Political essay in guise of "historical" book. Author is definitely not an historian, but if he is, shame on him. Kirsch spends too much time trying to compare what happened centuries ago to the events of the present day, with typical freshman college student ernestness. And like a freshman he relies too heavily on the work of others to make his point with little effort at examining those sources with measured skepticism. He seems more interested in proving his sources are infallible than presen ...more
I'm not entirely sure this is much more than snuff porn, and given that suspicion, I'm not sure what it says about me that I've read my copy twice. (In my defense I was quite bored the second time I picked it up and didn't have a library card yet.) It does give a bit of insight into how the Inquisitions (Medieval, Roman and Spanish) prefigured torture as used by governments in the 20th and 21st centuries (waterboarding was called "water treatment" in the 13th century). More interesting to me is ...more
Brian Kenneth Swain
Interesting non-academic overview of the Inquisition. Engaging style, if quite repetitive and polemical. Plenty of interesting anecdotes and trenchant parallels drawn to later regimes, including our own.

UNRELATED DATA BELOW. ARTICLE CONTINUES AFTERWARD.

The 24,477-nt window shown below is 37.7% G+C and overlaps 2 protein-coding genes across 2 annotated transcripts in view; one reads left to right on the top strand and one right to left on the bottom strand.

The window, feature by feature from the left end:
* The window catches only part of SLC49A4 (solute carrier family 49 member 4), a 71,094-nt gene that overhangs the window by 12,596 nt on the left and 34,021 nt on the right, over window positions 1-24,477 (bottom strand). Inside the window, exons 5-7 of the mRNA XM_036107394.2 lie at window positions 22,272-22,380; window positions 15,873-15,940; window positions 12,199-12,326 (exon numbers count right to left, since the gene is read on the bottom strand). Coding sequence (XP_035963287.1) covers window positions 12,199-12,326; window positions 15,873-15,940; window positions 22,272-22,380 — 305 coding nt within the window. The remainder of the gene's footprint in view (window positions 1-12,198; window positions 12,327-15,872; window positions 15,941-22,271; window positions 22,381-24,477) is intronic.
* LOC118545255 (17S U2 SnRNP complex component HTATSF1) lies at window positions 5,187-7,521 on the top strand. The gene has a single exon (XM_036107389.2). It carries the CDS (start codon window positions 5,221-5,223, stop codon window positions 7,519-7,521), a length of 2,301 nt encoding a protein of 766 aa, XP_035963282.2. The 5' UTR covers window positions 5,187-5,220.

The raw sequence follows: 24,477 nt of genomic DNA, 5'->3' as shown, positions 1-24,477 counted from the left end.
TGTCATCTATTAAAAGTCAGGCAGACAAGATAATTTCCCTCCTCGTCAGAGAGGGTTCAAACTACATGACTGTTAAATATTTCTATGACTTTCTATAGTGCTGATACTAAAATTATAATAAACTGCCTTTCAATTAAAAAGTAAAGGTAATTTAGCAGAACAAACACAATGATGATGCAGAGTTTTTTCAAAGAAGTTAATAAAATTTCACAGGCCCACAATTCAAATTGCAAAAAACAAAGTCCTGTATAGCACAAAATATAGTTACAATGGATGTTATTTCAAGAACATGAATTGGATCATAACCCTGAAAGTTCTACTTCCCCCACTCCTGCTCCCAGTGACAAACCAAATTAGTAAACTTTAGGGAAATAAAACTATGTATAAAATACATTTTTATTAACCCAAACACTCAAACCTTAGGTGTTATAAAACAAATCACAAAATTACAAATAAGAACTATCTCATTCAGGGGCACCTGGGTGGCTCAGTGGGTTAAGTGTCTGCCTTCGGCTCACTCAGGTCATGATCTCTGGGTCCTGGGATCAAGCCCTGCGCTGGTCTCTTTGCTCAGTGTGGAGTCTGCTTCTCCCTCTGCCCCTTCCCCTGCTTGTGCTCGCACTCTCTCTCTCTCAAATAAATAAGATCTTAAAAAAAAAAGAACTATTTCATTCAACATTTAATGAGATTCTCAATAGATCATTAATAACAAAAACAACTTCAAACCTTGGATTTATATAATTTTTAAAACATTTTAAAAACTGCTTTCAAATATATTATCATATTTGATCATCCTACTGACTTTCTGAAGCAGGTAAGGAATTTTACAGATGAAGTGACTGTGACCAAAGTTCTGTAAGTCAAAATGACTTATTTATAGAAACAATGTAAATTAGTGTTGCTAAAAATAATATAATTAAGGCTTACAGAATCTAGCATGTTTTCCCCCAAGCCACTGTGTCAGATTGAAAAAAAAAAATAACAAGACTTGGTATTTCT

This book was really engaging for the first few chapters, and then quickly took a nosedive. After covering the medieval Inquisition quite well, the recap of the Spanish Inquisition gets very repetitive. The later chapters drawing parallels to McCarthyism, Abu Ghraib, the Salem witch trials, Stalinist Russia and Nazi Germany did not need to be broken down in such detail. I felt he was beating a dead horse by that point. One chapter to sum up parallels would have sufficed, as I picked up the book ...more
As the subtitle says, it's a history of terror in the Name of God. However, the last chapter notes that God can be a political ideology a la Nazism, Stalinism, McCarthyism, and Bush/Cheneyism. What we should learn from this history of the Inquisition, as the author states, is 'the machinery of persecution once switched on, cannot be easily slowed or directed, much less stopped.' He notes that inquisitions are based on whispered rumors and fabricated evidence, testimony taken in secret from anony ...more